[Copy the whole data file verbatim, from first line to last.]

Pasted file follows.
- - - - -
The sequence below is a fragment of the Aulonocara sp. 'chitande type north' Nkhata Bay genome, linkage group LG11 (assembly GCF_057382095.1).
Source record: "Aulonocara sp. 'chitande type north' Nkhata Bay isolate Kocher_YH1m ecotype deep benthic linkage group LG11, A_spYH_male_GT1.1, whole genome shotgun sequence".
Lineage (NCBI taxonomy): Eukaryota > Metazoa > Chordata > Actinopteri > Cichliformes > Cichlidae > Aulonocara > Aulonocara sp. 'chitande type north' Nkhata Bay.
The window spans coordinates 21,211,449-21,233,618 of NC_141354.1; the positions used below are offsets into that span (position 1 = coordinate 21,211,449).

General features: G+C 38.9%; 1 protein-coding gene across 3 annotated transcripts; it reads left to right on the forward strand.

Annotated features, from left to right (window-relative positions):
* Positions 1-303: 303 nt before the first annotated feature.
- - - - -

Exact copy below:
The sequence below is a fragment of the Aulonocara sp. 'chitande type north' Nkhata Bay genome, linkage group LG11 (assembly GCF_057382095.1).
Source record: "Aulonocara sp. 'chitande type north' Nkhata Bay isolate Kocher_YH1m ecotype deep benthic linkage group LG11, A_spYH_male_GT1.1, whole genome shotgun sequence".
Lineage (NCBI taxonomy): Eukaryota > Metazoa > Chordata > Actinopteri > Cichliformes > Cichlidae > Aulonocara > Aulonocara sp. 'chitande type north' Nkhata Bay.
The window spans coordinates 21,211,449-21,233,618 of NC_141354.1; the positions used below are offsets into that span (position 1 = coordinate 21,211,449).

General features: G+C 38.9%; 1 protein-coding gene across 3 annotated transcripts; it reads left to right on the forward strand.

Annotated features, from left to right (window-relative positions):
* Positions 1-303: 303 nt before the first annotated feature.